Ah, yes, Rape of the Sabine has several stories behind it. In short, the artist was watching swirls of smoke rise and wished to create a timeless work to capture that movement. Deciding on a cycle of life where a young man steals away a girl from an older man, he carved a spectacular piece, which is promptly christened by the city as “Rape of the Sabine” to align it with a battle. Even more interesting is that Giambologna was essentially a Medici prisoner who was not allowed to leave Florence for fear that his skills would be put to use by another city state. What I draw from this is that Giambolgna was a slave to his skill, wishing to be spirited away, and every piece he undertook became warped by the political propaganda machine. However, he kept making seductively beautiful works, which only pressed him further into the service of the state’s agenda.
How does this tie to my work? I have been working for a while to straddle a line between making something so beautiful that it seduces the viewer, yet offering enough uncomfortable content that the viewer feels a conflict when viewing the piece. It is simply too easy to make pretty work, shocking work or tame minimal work. It is much trickier to subtly make people love something they don’t want to acknowledge. Giambolgna’s works are a masterful execution of this principle, and a warning to anyone that gets too good at it.
4. In Conflicted, you have taken some of your work off paper. Wooden figures hang from thin white walls—walls very similar to those you might find in a theater or film production—or rise from the tile floor. They cast vast shadows and are skeletal in their construction. Can you talk about them? How are they functioning in relation to your paper work?
The works are starting to take on that theatrical quality of Giambolgna, but I decided to pull it off in a very SouthWest style. Out here we flatten our icons. They become signs and figures on billboards or movie screens. However, the trade-off for these screens in the windy South is a series of complex structures that provide a utilitarian beauty, avoiding any trickery. Our heroes may not be carved in the round from marble, but neither are they Potemkin facades meant to fool. They are clearly a symbol only held aloft by brutish engineering.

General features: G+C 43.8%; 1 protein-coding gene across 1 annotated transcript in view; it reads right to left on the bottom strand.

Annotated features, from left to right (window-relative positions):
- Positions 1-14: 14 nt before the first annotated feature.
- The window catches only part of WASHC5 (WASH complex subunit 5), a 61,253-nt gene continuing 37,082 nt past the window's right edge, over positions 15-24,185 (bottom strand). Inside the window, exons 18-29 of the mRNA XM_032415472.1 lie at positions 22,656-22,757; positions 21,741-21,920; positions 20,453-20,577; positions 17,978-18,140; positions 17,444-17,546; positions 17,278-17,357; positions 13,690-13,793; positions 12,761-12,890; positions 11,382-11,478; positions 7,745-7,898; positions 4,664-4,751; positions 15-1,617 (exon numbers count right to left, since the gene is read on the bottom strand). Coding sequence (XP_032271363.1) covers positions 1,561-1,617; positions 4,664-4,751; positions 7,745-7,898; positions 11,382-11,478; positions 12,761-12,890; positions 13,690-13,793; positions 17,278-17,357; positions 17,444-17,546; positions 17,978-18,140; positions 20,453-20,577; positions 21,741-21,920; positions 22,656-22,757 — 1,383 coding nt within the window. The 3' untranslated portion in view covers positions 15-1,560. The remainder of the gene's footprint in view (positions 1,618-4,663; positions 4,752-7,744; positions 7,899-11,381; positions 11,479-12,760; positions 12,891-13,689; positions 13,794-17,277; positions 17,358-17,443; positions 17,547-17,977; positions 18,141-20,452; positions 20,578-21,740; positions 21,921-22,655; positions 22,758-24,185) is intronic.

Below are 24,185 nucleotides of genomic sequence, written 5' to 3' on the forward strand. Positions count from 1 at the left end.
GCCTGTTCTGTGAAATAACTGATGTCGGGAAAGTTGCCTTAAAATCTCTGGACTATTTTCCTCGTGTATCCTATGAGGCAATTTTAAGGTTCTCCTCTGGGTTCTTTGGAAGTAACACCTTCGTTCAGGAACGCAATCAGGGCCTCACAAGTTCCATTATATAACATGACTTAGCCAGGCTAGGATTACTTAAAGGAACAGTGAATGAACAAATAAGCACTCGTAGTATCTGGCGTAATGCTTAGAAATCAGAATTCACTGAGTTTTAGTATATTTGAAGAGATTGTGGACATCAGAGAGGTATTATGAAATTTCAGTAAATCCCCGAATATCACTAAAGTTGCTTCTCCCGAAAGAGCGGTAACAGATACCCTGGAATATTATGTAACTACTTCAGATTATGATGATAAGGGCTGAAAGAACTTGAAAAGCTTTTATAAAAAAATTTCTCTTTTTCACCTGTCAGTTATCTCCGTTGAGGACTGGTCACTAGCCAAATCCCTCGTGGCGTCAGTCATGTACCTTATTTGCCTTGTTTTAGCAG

As for the sculptural works tying in with the works on paper: When considering the nature of the flat hero with an industrial spin, I began looking at some Russian constructivist propaganda posters. It was interesting how a shadow was the symbol, often with a factory or the working class as a backdrop. And, of course, their political usage tied in with Giambologna’s propagandized artworks and the continued role of the arts as the state’s advertising hammer.
5. Cormac McCarthy is an influence of yours. Which works of his in particular speak to you? And why?
I remember talking a lot about Blood Meridian and The Border Trilogy concerning this exhibit. I clearly remember a portion of Blood Meridian where this pack of “lost” men commit massacres, and at one point, when they are undressing for bed in a barn, McCarthy speaks of a horse unable to gaze upon their purity. It is a purity of purpose, despite it being evil, that few will ever experience. McCarthy has a way of talking about men who follow through on being a man, often missing everything by maintaining their principles. Within the works is also this element of destiny, about how actions bring us to a point at which our principles are all that we have left, our defining characteristic. This uncommon brutality reminds me of hunting and the danger of the land. It reminds me that environmental determinism is paired closely with culture.
6. You grew up in New Mexico and West Texas, and as a boy frequently took hunting trips with your father. It seems to me your work is, in some ways, an interrogation of your upbringing. How would you respond?
Sure. It seems inevitable that the work would do that, yet I would hazard to say that the work is starting to talk about many things outside of my upbringing. I definitely did not care about the politics of socio-cultural power or the shaping of aesthetics by capitalist entrepreneurship when I was young. However, I did care about how to be a man. I wasn’t always good at it: one day you try to walk as if strapped and much later you actually have to sacrifice something. Until then, a youth of animal slaughter makes little sense. It was primarily a prolonged initiation of social doubt and lonely successes, but the bizarre practicalities of it grow a certain sense of responsible empathy.
There is authenticity in unpacking your childhood, no matter how many layers it’s swaddled in.